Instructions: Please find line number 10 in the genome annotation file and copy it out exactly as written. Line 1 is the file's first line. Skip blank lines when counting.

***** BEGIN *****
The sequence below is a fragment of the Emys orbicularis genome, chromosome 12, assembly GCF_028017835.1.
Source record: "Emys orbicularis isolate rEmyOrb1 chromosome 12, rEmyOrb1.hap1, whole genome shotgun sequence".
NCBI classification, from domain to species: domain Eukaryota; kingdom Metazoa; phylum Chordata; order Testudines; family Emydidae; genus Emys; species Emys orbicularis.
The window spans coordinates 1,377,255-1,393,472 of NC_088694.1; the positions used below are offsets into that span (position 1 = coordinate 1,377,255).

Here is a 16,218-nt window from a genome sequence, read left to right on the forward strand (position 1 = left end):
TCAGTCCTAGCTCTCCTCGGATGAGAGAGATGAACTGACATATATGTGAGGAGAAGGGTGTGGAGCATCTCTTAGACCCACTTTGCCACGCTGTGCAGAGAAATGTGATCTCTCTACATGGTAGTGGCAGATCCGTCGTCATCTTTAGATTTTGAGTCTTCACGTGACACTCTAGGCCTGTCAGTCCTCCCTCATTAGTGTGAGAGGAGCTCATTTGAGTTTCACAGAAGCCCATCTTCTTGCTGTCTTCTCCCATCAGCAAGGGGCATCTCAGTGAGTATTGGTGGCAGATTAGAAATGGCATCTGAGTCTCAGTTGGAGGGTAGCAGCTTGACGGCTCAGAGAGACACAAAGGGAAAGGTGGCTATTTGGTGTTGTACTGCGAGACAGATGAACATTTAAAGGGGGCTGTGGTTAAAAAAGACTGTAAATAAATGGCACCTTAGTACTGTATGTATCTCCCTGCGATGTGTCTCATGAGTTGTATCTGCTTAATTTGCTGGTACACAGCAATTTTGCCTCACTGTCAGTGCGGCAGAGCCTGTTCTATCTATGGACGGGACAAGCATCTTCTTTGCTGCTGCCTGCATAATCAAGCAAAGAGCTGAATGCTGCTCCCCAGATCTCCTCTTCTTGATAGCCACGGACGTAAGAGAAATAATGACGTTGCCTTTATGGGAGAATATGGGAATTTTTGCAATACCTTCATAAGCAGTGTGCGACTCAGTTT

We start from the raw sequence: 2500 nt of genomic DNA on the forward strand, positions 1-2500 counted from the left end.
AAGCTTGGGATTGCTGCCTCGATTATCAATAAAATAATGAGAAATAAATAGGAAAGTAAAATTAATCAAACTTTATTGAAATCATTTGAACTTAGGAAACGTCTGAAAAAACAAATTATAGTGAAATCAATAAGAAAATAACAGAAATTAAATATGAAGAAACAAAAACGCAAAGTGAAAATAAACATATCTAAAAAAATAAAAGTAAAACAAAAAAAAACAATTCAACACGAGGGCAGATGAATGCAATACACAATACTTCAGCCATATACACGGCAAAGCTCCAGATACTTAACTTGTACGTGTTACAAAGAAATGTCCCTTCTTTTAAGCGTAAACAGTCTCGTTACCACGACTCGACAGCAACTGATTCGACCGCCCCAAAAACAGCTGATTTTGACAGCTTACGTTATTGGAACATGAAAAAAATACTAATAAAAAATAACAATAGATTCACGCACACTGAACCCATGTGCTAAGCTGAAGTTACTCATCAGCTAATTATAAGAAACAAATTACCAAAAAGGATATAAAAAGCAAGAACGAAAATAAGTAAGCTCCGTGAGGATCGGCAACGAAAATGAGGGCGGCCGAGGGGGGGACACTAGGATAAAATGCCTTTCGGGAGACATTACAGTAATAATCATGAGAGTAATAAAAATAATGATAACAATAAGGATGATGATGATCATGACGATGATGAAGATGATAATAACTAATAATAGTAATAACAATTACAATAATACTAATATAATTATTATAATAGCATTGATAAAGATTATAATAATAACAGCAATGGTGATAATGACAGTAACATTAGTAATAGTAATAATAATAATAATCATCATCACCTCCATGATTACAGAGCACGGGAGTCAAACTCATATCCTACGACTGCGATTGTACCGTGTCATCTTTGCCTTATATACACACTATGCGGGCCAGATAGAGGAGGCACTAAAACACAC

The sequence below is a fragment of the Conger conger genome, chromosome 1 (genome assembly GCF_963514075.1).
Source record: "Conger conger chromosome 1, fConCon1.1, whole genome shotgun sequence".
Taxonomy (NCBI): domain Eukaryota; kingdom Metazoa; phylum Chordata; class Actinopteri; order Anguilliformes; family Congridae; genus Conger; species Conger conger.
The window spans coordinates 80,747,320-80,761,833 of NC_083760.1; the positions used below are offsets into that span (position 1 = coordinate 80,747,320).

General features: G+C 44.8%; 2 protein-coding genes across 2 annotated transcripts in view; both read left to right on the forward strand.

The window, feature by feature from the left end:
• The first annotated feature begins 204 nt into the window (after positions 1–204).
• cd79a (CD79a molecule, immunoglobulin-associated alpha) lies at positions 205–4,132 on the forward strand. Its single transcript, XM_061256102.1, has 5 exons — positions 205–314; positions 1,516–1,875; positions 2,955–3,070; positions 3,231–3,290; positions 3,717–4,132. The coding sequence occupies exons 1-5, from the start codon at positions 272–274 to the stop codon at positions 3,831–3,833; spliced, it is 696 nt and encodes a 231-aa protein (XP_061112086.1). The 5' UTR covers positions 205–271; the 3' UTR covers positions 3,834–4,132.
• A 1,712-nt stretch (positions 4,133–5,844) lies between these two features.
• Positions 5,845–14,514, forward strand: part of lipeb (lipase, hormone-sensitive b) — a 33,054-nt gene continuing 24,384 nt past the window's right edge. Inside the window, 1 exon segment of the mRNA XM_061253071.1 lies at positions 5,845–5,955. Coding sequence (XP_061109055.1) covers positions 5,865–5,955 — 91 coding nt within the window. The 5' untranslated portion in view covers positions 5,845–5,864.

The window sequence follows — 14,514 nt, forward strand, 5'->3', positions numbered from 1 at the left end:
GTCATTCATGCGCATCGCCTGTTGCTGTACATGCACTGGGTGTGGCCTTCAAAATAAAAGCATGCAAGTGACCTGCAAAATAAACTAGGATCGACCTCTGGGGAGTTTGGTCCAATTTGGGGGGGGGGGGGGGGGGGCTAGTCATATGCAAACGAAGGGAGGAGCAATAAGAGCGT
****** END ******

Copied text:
Source record: "Conger conger chromosome 1, fConCon1.1, whole genome shotgun sequence".